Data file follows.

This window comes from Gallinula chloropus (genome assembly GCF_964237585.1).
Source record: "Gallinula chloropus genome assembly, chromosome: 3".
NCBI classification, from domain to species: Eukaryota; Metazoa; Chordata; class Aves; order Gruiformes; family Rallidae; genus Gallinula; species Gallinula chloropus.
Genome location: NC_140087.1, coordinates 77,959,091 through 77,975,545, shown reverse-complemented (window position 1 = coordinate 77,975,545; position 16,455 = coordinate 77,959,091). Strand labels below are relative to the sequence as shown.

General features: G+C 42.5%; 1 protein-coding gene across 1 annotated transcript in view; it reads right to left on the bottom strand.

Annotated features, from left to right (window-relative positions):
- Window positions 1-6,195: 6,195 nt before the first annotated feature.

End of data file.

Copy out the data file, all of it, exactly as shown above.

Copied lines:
This window comes from Gallinula chloropus (genome assembly GCF_964237585.1).
Source record: "Gallinula chloropus genome assembly, chromosome: 3".
NCBI classification, from domain to species: Eukaryota; Metazoa; Chordata; class Aves; order Gruiformes; family Rallidae; genus Gallinula; species Gallinula chloropus.
Genome location: NC_140087.1, coordinates 77,959,091 through 77,975,545, shown reverse-complemented (window position 1 = coordinate 77,975,545; position 16,455 = coordinate 77,959,091). Strand labels below are relative to the sequence as shown.

General features: G+C 42.5%; 1 protein-coding gene across 1 annotated transcript in view; it reads right to left on the bottom strand.

Annotated features, from left to right (window-relative positions):
- Window positions 1-6,195: 6,195 nt before the first annotated feature.